Magic formula investing is an investment technique outlined by Joel Greenblatt that uses the principles of value investing.
Greenblatt suggests purchasing 30 “good companies”: cheap stocks with a high earnings yield and a high return on capital. He touts the success of his magic formula in his book ‘The Little Book that Beats the Market’ (ISBN 0-471-73306-7), claiming that it does in fact beat the S&P 500 96% of the time, and has averaged a 17-year annual return of 30.8%
- Establish a minimum market capitalization (usually greater than $50 million).
- Exclude utility and financial stocks.
- Exclude foreign companies (American Depositary Receipts).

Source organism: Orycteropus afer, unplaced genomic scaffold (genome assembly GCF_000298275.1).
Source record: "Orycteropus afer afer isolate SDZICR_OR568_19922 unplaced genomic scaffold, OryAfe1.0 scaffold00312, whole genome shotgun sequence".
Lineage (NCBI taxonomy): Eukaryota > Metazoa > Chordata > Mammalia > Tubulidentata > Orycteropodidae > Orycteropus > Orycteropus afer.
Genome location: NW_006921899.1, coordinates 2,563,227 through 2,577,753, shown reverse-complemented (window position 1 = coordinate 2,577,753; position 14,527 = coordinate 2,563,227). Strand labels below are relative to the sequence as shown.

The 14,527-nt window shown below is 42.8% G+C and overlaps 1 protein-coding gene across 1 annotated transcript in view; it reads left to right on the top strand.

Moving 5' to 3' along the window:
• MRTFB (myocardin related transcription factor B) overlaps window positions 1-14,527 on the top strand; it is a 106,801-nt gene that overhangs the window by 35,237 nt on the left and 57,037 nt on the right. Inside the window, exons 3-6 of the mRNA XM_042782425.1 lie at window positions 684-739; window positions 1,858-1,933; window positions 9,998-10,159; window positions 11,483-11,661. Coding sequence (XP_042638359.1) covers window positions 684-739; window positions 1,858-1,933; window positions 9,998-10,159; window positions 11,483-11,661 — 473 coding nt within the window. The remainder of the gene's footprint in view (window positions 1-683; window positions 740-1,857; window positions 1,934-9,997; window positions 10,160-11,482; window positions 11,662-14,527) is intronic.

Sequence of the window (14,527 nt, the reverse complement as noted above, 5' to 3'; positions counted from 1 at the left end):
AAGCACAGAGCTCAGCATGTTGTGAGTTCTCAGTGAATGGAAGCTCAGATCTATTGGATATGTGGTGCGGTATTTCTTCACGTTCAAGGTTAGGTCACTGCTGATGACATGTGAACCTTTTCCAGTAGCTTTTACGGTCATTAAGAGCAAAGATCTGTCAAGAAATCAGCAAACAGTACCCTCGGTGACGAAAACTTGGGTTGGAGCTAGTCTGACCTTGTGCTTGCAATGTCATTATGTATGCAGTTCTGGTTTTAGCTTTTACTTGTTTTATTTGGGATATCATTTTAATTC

- Determine company’s earnings yield = EBIT / enterprise value.
- Determine company’s return on capital = EBIT / (net fixed assets + working capital).
- Rank all companies above chosen market capitalization by highest earnings yield and highest return on capital (ranked as percentages).
- Invest in 20–30 highest ranked companies, accumulating 2–3 positions per month over a 12-month period.
- Re-balance portfolio once per year, selling losers one week before the year-mark and winners one week after the year mark.
- Continue over a long-term (5–10+ year) period.
- ^Zen, Brian and Hamai, Garrett. “Joel Greenblatt Speaking at NYSSA”. December 28, 2005.